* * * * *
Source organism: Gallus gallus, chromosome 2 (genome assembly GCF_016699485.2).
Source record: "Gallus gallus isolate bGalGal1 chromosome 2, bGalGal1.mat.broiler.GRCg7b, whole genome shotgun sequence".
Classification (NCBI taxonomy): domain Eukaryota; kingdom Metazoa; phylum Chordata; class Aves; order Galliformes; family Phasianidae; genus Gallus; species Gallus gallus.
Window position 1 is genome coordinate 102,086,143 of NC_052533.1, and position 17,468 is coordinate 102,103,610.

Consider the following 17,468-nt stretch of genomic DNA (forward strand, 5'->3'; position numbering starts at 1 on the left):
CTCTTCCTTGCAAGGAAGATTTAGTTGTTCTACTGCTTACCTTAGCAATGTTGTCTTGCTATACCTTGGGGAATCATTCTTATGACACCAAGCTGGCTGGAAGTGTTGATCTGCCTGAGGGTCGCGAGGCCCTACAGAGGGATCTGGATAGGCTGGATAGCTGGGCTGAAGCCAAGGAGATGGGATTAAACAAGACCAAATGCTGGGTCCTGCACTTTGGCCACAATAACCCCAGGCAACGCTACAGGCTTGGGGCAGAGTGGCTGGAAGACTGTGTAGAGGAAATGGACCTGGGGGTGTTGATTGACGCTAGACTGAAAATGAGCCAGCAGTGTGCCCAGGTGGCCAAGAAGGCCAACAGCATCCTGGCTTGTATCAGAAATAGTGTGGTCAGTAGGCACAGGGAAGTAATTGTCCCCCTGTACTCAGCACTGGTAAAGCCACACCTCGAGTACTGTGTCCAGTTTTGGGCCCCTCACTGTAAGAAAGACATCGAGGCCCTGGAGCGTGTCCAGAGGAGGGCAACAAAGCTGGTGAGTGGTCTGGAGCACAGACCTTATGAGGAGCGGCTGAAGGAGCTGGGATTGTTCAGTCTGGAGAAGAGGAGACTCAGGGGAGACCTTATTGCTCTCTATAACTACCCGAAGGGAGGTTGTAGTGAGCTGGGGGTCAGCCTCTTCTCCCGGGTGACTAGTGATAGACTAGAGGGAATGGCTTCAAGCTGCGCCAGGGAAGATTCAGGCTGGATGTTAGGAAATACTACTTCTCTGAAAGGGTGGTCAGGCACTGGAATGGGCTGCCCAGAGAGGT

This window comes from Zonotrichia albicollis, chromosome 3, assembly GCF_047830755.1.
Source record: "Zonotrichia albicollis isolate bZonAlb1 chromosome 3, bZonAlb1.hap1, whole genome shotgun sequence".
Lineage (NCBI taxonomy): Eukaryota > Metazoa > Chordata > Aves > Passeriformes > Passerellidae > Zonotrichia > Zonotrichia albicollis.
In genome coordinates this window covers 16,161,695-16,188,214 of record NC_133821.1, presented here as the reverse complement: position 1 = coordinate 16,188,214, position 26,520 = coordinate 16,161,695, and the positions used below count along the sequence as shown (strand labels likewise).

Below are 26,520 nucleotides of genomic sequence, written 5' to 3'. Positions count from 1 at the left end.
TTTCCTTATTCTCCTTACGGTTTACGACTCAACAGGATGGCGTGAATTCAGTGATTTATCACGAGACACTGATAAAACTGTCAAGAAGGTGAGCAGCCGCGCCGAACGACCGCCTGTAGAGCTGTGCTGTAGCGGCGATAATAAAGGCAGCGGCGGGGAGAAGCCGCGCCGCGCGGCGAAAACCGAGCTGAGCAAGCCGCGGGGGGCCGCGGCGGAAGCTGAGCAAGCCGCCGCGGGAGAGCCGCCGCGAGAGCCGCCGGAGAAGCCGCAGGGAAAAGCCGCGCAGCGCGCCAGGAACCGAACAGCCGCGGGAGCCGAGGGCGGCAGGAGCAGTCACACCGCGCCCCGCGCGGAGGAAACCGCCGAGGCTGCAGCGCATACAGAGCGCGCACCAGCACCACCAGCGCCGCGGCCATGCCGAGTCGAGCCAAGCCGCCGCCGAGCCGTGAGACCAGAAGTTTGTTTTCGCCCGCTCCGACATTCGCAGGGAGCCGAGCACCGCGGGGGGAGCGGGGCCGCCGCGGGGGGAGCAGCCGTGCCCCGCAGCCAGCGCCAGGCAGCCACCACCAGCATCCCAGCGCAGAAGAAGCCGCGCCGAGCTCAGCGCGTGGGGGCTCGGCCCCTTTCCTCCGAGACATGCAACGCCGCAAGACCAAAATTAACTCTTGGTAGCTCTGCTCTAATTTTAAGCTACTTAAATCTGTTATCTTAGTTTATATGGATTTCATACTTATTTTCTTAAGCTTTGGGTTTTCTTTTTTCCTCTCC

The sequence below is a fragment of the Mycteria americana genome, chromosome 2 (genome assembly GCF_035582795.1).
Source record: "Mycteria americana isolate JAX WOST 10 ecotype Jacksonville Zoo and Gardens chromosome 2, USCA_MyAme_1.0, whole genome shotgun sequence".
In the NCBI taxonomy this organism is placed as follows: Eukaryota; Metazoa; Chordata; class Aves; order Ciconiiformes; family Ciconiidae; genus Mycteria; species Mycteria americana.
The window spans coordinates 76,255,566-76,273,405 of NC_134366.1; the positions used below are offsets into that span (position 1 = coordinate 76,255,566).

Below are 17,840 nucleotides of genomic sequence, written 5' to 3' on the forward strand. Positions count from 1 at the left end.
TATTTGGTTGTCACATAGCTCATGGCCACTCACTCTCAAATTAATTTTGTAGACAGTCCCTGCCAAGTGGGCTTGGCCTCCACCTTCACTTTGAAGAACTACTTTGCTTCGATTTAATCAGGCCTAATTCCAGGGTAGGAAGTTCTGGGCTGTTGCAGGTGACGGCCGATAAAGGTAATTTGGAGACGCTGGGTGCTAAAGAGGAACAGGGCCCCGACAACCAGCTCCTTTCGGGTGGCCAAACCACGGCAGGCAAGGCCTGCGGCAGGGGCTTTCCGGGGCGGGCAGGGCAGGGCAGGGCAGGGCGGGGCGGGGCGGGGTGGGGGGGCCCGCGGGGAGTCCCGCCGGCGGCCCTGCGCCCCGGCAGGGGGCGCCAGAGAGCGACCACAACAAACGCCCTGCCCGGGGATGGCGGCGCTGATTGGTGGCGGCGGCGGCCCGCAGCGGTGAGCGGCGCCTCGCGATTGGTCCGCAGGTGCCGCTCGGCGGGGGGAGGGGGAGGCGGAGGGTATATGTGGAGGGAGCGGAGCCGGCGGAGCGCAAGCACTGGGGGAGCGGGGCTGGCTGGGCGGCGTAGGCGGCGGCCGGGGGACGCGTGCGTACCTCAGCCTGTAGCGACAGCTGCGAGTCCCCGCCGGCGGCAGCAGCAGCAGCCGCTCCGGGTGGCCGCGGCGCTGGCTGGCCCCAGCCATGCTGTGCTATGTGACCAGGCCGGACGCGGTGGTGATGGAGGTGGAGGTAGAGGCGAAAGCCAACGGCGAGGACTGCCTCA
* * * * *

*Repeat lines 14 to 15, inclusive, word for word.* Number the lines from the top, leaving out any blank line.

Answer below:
Source record: "Mycteria americana isolate JAX WOST 10 ecotype Jacksonville Zoo and Gardens chromosome 2, USCA_MyAme_1.0, whole genome shotgun sequence".
In the NCBI taxonomy this organism is placed as follows: Eukaryota; Metazoa; Chordata; class Aves; order Ciconiiformes; family Ciconiidae; genus Mycteria; species Mycteria americana.